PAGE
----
How Diet Affects PCOS: Food to Eat and Foods to Avoid
Polycystic Ovary Syndrome (PCOS) is a common health condition in women that affects the reproductive hormones. One of the common symptoms is an irregular period or lack of menstruation. PCOS can be managed with the help of your OBGYN and by implementing healthy habits. Diet and lifestyle choices can greatly affect PCOS and the symptoms experienced. Learn more about the foods you should eat and what you should avoid.
What is PCOS and how does it affect the body?
Polycystic Ovary Syndrome (PCOS) is a health condition in women that impacts hormone levels. This condition is relatively common, with 10% of women within the said age group experiencing it. PCOS affects female reproductive hormones leading to changes in the ovaries. This causes a group of symptoms, such as:
- Cysts in the ovaries
- Increased androgens levels (male hormones)
- Irregularities in the menstrual cycle
- Excess hair on face and body
- Skin pigmentation
- Difficulty in getting pregnant
- Weight gain
- Hair thinning
Often, people who experience these symptoms don’t discuss them with a doctor. People suffering from PCOS may not seek medical help until they have difficulty in conceiving. PCOS can also lead to potential health issues such as depression, heart disease, diabetes, sleep apnea, anxiety, high cholesterol, high blood pressure, and endometrial cancer. While there is no known cure for PCOS, there are several ways to treat the symptoms.
How Your Diet Affects PCOS
Studies suggest that over 70% of women suffering from PCOS have insulin resistance, which means that the body’s cells stop responding to insulin in a normal manner, resulting in the insulin blood levels to shoot above normal.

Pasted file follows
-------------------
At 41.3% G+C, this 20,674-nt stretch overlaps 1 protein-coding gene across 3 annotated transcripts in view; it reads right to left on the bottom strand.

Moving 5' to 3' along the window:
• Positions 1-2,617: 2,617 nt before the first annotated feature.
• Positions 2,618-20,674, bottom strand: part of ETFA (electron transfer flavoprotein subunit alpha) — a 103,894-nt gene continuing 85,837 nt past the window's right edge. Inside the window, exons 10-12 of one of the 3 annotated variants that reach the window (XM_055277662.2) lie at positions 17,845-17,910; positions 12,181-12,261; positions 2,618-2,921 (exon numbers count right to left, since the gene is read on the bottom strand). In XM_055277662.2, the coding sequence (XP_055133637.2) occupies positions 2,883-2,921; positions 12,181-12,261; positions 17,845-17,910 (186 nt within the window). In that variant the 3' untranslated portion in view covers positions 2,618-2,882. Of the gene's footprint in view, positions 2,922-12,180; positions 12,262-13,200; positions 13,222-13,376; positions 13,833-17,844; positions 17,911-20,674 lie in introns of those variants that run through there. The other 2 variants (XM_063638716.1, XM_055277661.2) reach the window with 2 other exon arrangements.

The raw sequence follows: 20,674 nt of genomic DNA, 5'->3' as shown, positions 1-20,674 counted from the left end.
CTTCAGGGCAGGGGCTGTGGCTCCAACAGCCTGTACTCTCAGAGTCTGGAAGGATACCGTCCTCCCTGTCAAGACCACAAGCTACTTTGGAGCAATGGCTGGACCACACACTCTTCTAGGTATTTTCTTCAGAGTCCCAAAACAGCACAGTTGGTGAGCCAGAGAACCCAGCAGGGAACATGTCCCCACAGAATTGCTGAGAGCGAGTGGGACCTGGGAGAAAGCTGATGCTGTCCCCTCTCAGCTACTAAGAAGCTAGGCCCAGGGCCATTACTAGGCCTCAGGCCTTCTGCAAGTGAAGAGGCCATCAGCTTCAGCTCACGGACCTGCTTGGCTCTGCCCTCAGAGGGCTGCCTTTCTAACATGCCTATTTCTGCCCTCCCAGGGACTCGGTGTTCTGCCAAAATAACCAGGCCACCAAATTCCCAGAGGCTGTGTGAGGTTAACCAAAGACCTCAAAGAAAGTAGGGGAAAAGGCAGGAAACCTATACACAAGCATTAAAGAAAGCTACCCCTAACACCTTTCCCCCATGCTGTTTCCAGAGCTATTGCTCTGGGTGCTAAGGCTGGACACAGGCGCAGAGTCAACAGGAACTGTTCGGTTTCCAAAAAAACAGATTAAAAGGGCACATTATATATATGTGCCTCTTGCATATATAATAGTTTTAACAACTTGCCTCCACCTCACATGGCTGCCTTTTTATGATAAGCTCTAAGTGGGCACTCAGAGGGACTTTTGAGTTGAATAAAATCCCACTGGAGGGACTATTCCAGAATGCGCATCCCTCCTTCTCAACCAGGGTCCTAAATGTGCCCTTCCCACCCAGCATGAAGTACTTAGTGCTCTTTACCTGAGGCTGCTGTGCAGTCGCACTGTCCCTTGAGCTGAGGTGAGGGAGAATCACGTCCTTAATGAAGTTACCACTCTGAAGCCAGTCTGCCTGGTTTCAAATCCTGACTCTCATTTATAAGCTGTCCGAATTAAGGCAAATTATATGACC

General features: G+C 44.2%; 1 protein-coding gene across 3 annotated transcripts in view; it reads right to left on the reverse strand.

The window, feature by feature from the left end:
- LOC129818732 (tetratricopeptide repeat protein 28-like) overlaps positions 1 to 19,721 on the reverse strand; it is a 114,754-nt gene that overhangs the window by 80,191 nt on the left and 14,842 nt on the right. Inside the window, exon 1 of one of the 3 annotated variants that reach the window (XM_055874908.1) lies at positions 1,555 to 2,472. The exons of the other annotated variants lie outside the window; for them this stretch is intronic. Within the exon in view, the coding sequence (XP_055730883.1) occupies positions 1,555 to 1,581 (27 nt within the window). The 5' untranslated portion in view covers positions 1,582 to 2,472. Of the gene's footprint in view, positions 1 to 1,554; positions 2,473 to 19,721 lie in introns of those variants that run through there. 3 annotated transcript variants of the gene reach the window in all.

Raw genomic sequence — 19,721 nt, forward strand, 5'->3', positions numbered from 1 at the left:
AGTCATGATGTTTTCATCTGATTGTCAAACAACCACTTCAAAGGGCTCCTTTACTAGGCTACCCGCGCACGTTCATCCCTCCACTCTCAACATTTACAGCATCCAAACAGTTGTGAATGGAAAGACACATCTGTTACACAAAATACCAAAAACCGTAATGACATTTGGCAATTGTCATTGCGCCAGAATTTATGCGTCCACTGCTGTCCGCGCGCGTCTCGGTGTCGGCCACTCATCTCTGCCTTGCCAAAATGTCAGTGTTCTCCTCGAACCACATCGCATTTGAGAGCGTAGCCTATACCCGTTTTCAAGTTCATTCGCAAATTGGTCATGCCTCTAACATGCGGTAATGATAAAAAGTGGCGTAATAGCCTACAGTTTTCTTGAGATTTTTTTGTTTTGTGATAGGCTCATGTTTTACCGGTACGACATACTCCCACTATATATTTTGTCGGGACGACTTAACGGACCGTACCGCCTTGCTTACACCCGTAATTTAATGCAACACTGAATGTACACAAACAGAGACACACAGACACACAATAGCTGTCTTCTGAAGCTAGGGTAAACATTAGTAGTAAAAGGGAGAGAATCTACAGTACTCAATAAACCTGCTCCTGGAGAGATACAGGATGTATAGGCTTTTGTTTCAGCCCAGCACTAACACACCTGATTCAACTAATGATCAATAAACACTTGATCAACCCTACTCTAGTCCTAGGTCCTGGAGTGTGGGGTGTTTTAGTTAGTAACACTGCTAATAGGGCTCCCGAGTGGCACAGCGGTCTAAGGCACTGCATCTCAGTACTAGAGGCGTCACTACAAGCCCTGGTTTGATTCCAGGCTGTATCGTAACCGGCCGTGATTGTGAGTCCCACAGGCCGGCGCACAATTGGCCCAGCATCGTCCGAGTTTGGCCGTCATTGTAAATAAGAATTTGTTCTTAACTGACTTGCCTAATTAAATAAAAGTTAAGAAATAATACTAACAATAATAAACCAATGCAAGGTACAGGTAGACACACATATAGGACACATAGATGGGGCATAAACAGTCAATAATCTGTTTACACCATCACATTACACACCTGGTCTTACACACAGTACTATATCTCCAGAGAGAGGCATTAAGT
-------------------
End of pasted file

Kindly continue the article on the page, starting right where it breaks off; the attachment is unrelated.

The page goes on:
Insulin resistance is common in obese or overweight women with PCOS who follow an unhealthy diet. Uncontrolled insulin resistance can ultimately lead to diabetes. Research shows that more than 50% of women with PCOS are diabetic or pre-diabetic before they turn 40. Therefore, it is very crucial to manage insulin levels, following a nutritious diet, and maintaining a healthy weight to ease the symptoms of PCOS.
Insulin resistance also means that your body requires higher insulin levels than normal to manage your blood sugar. High insulin levels also mean that your body is storing more fat, leading to weight gain. Patients with PCOS also experience a slower metabolism rate than normal, which can make it difficult to control food cravings.
Foods to Avoid if You Have PCOS
Women suffering from PCOS should avoid the following foods:
- Sugary drinks
- Fried foods
- Processed meats (ex. sausages, hamburgers, and hot dogs)
- Refined Carbohydrates (ex. white bread, pasta, and pastries)
- Processed food (ex. cakes, candy, sweetened yogurt, ice creams with excess sugar)
Foods to Add to Your Diet
There are certain foods that have proven to help manage the symptoms. Experts recommend a diet that has a low GI (glycemic index) and foods that have anti-inflammatory properties such as fatty fish, leafy greens, and berries. Some foods that are part of a healthy PCOS diet are
- Fatty fish (ex. tuna, sardines, mackerel, and salmon)
- Broccoli and cauliflower
- Legumes and lentils
- Leafy greens (ex. spinach, kale, and artichokes)
- Nuts& seeds
- Dark chocolate in moderate quantities
- Spices (ex. turmeric and cinnamon)
Women living with PCOS in Johns Creek, Georgia, and the greater North Atlanta area can now contact North Atlanta Women’s Care if they need help managing their PCOS.
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